October 22, 2007
This may be splitting bears ” I mean hairs ” but regarding the two recent incidents in which people surprised bears in their homes and outbuildings only to get bloodied as a result: Do the unfortunate swipes they received from those bears truly qualify as the ATTACKS that both Aspen newspapers so boldly used to puff up their headlines?
In all truth, the bears were surprised doing what comes naturally to them ” especially at this time of year ” and entered areas containing food that were left accessible to them in one way or another. When surprised/confronted they, then, each reacted in a way that should be more accurately described as a natural defensive action ” not an attack.
Bears follow their noses and stomachs and get into food, not all that much unlike a dog would, if given a chance. To describe these two recent incidents as attacks only vilifies these two bears, and, by association, all others. And, in fact, actually resulted in the killing of the Old Snowmass bear and a death sentence for the Castle Ridge bear.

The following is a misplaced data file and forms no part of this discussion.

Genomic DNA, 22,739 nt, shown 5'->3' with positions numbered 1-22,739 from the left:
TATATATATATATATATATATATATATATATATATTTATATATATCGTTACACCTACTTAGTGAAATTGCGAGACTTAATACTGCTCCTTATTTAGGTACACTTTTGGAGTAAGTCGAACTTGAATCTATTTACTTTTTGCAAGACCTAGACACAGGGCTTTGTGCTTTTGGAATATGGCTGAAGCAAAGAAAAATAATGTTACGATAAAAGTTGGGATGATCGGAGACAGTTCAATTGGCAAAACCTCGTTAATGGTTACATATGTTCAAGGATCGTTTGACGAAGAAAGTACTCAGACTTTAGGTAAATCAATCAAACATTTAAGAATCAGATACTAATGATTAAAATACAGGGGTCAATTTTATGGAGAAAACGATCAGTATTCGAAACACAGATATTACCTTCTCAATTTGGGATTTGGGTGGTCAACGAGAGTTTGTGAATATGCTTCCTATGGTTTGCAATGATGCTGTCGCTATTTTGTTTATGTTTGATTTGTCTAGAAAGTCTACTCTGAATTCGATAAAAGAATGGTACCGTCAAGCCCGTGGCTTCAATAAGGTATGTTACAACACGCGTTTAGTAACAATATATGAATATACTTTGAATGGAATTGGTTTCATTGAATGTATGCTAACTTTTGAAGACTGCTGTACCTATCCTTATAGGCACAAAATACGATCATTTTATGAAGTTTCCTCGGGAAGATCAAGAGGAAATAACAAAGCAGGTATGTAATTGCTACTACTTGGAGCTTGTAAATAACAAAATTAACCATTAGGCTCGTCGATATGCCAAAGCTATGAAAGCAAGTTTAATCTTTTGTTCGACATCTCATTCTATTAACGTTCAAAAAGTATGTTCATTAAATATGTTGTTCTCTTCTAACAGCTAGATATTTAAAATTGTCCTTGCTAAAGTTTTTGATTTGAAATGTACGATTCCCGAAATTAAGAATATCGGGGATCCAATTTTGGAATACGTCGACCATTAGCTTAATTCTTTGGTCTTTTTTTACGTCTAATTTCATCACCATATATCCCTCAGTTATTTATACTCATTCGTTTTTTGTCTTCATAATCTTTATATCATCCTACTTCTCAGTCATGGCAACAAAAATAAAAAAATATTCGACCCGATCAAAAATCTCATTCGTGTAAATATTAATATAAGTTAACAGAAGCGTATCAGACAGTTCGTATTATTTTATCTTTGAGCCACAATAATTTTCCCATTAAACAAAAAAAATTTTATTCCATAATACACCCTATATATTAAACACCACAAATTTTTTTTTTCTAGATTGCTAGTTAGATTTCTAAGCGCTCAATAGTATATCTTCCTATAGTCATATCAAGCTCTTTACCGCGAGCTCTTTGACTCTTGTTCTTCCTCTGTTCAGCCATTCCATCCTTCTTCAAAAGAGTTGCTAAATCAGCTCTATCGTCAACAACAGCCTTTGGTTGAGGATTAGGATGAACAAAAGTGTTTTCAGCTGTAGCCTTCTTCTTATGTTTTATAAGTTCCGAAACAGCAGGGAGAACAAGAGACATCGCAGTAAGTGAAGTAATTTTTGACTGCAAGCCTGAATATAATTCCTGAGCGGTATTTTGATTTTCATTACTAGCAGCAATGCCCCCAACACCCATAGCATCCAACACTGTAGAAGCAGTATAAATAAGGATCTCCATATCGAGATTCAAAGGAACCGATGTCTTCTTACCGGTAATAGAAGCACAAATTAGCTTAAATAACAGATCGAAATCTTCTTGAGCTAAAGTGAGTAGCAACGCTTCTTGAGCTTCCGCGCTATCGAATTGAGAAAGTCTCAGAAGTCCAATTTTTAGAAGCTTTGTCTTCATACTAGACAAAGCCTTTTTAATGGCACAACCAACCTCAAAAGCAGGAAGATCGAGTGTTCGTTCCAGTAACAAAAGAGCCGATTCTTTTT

As I’ve learned from discussions with Kevin Wright of the Colorado Division of Wildlife, who personally answered a seemingly endless string of calls over the course of this past summer and fall, bears are clearly “unwilling to use their strength against humans.” They are not aggressors as much as they are survivalists.
So, with this in mind, is sensationalism (and accessible food) really going to help with their survival or speed up their demise?
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